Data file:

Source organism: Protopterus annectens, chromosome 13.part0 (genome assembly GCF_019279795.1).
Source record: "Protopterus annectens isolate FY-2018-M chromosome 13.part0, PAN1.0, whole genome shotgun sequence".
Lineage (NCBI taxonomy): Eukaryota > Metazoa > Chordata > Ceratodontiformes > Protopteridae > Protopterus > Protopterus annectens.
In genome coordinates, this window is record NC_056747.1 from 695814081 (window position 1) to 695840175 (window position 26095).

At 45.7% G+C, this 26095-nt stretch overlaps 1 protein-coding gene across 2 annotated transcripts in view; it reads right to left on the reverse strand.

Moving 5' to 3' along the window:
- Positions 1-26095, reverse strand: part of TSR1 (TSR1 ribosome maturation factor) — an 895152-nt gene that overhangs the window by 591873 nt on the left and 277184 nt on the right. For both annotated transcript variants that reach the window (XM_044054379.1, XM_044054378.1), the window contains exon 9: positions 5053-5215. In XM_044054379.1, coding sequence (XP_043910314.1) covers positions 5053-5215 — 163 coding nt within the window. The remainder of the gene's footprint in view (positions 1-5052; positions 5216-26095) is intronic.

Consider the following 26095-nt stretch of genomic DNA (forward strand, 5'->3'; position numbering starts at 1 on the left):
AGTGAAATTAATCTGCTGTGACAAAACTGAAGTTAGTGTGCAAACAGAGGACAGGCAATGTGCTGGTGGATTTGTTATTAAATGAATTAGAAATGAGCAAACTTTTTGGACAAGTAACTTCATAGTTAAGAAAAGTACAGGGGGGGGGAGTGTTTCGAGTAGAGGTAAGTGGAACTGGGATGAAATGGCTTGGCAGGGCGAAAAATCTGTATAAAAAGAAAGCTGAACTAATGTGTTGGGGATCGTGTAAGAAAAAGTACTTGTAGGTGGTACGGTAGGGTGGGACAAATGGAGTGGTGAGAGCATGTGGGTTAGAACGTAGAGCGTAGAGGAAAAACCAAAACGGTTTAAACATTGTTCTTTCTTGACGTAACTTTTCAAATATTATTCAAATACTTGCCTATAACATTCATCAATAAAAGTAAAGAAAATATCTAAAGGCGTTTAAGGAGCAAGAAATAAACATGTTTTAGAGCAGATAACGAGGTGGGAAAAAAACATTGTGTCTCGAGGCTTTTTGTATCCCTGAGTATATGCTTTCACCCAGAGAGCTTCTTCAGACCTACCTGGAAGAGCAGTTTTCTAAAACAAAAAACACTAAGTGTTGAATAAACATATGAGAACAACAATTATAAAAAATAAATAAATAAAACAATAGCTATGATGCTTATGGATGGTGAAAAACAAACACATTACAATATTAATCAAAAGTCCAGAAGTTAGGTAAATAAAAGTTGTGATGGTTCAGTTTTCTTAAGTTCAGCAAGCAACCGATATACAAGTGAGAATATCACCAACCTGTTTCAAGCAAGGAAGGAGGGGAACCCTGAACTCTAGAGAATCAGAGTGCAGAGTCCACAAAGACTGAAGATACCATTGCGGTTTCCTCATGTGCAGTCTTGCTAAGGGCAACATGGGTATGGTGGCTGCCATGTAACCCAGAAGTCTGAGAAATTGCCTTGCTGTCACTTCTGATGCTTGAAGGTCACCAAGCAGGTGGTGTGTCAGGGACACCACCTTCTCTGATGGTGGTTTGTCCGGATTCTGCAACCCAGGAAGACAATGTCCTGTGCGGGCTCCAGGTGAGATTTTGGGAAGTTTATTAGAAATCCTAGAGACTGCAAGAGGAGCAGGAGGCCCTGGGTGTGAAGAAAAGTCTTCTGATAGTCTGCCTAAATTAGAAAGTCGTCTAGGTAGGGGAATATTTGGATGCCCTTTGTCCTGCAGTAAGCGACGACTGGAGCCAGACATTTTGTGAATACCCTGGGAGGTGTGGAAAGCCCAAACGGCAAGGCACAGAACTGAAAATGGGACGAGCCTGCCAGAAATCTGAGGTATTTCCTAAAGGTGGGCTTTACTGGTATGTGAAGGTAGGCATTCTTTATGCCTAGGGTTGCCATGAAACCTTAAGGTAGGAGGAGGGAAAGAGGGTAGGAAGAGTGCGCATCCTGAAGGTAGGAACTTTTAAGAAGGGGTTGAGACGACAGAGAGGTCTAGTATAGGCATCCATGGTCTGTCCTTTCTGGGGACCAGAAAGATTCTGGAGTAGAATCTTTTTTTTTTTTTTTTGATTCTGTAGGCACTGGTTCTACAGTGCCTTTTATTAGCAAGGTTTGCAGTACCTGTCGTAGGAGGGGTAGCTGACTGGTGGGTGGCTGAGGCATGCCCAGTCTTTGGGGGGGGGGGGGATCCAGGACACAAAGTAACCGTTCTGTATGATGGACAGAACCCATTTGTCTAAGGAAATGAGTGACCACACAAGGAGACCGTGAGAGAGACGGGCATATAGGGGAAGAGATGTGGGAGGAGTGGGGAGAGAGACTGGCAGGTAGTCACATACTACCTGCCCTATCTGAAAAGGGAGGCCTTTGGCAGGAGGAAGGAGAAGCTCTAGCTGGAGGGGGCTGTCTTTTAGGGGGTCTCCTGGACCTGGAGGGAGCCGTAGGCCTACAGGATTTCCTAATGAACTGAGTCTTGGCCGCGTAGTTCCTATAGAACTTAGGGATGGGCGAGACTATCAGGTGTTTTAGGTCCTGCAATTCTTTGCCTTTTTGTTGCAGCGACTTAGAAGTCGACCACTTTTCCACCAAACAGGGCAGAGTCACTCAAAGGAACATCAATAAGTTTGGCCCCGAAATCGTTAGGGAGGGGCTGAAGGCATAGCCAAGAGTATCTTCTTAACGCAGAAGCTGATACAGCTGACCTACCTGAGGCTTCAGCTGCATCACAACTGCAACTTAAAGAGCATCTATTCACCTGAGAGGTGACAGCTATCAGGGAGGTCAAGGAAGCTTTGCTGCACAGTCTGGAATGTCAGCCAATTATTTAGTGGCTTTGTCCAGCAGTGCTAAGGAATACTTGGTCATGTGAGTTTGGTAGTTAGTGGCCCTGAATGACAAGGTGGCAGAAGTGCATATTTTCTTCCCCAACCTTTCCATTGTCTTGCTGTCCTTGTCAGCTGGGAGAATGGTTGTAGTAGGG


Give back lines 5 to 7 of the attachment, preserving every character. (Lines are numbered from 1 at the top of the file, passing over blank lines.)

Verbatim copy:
At 45.7% G+C, this 26095-nt stretch overlaps 1 protein-coding gene across 2 annotated transcripts in view; it reads right to left on the reverse strand.

Moving 5' to 3' along the window:
- Positions 1-26095, reverse strand: part of TSR1 (TSR1 ribosome maturation factor) — an 895152-nt gene that overhangs the window by 591873 nt on the left and 277184 nt on the right. For both annotated transcript variants that reach the window (XM_044054379.1, XM_044054378.1), the window contains exon 9: positions 5053-5215. In XM_044054379.1, coding sequence (XP_043910314.1) covers positions 5053-5215 — 163 coding nt within the window. The remainder of the gene's footprint in view (positions 1-5052; positions 5216-26095) is intronic.